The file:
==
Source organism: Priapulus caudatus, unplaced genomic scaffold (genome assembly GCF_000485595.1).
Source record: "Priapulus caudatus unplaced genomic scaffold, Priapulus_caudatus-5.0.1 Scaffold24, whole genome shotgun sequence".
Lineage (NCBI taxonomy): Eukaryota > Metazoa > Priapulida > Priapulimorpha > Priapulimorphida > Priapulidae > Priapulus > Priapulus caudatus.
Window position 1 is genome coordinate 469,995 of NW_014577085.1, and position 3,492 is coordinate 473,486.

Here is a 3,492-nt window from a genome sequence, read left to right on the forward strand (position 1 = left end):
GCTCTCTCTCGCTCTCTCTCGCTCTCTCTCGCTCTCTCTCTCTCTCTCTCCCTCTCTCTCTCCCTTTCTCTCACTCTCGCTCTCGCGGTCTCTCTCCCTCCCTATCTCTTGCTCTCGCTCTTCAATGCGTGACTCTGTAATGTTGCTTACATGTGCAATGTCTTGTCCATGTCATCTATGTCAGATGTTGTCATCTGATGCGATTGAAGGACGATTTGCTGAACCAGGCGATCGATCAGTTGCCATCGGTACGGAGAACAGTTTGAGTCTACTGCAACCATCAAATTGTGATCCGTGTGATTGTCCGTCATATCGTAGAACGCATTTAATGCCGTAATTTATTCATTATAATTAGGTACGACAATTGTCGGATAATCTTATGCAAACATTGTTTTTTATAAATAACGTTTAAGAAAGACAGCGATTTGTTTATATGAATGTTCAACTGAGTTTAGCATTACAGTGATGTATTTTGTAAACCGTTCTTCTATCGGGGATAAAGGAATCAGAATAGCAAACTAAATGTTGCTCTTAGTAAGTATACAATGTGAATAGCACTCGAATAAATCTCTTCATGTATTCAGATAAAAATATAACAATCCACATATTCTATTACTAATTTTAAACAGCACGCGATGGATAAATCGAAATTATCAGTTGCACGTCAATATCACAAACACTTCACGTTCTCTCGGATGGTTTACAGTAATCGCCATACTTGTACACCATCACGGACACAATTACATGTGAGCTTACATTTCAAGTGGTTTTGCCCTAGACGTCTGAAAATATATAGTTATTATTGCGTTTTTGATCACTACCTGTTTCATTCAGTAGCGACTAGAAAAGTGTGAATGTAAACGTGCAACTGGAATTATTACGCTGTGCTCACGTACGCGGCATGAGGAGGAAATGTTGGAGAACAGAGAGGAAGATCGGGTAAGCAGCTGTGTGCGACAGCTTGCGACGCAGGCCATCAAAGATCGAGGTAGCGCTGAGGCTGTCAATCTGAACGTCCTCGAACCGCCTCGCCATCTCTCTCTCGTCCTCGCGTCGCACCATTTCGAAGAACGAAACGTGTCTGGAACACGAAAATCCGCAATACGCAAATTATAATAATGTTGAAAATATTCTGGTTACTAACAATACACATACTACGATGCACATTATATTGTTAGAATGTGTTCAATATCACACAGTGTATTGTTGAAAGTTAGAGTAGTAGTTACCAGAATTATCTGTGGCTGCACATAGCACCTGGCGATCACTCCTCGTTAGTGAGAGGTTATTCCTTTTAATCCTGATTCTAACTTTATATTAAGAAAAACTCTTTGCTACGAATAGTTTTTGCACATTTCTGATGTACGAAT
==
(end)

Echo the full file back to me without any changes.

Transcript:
Source organism: Priapulus caudatus, unplaced genomic scaffold (genome assembly GCF_000485595.1).
Source record: "Priapulus caudatus unplaced genomic scaffold, Priapulus_caudatus-5.0.1 Scaffold24, whole genome shotgun sequence".
Lineage (NCBI taxonomy): Eukaryota > Metazoa > Priapulida > Priapulimorpha > Priapulimorphida > Priapulidae > Priapulus > Priapulus caudatus.
Window position 1 is genome coordinate 469,995 of NW_014577085.1, and position 3,492 is coordinate 473,486.

Here is a 3,492-nt window from a genome sequence, read left to right on the forward strand (position 1 = left end):
GCTCTCTCTCGCTCTCTCTCGCTCTCTCTCGCTCTCTCTCTCTCTCTCTCCCTCTCTCTCTCCCTTTCTCTCACTCTCGCTCTCGCGGTCTCTCTCCCTCCCTATCTCTTGCTCTCGCTCTTCAATGCGTGACTCTGTAATGTTGCTTACATGTGCAATGTCTTGTCCATGTCATCTATGTCAGATGTTGTCATCTGATGCGATTGAAGGACGATTTGCTGAACCAGGCGATCGATCAGTTGCCATCGGTACGGAGAACAGTTTGAGTCTACTGCAACCATCAAATTGTGATCCGTGTGATTGTCCGTCATATCGTAGAACGCATTTAATGCCGTAATTTATTCATTATAATTAGGTACGACAATTGTCGGATAATCTTATGCAAACATTGTTTTTTATAAATAACGTTTAAGAAAGACAGCGATTTGTTTATATGAATGTTCAACTGAGTTTAGCATTACAGTGATGTATTTTGTAAACCGTTCTTCTATCGGGGATAAAGGAATCAGAATAGCAAACTAAATGTTGCTCTTAGTAAGTATACAATGTGAATAGCACTCGAATAAATCTCTTCATGTATTCAGATAAAAATATAACAATCCACATATTCTATTACTAATTTTAAACAGCACGCGATGGATAAATCGAAATTATCAGTTGCACGTCAATATCACAAACACTTCACGTTCTCTCGGATGGTTTACAGTAATCGCCATACTTGTACACCATCACGGACACAATTACATGTGAGCTTACATTTCAAGTGGTTTTGCCCTAGACGTCTGAAAATATATAGTTATTATTGCGTTTTTGATCACTACCTGTTTCATTCAGTAGCGACTAGAAAAGTGTGAATGTAAACGTGCAACTGGAATTATTACGCTGTGCTCACGTACGCGGCATGAGGAGGAAATGTTGGAGAACAGAGAGGAAGATCGGGTAAGCAGCTGTGTGCGACAGCTTGCGACGCAGGCCATCAAAGATCGAGGTAGCGCTGAGGCTGTCAATCTGAACGTCCTCGAACCGCCTCGCCATCTCTCTCTCGTCCTCGCGTCGCACCATTTCGAAGAACGAAACGTGTCTGGAACACGAAAATCCGCAATACGCAAATTATAATAATGTTGAAAATATTCTGGTTACTAACAATACACATACTACGATGCACATTATATTGTTAGAATGTGTTCAATATCACACAGTGTATTGTTGAAAGTTAGAGTAGTAGTTACCAGAATTATCTGTGGCTGCACATAGCACCTGGCGATCACTCCTCGTTAGTGAGAGGTTATTCCTTTTAATCCTGATTCTAACTTTATATTAAGAAAAACTCTTTGCTACGAATAGTTTTTGCACATTTCTGATGTACGAAT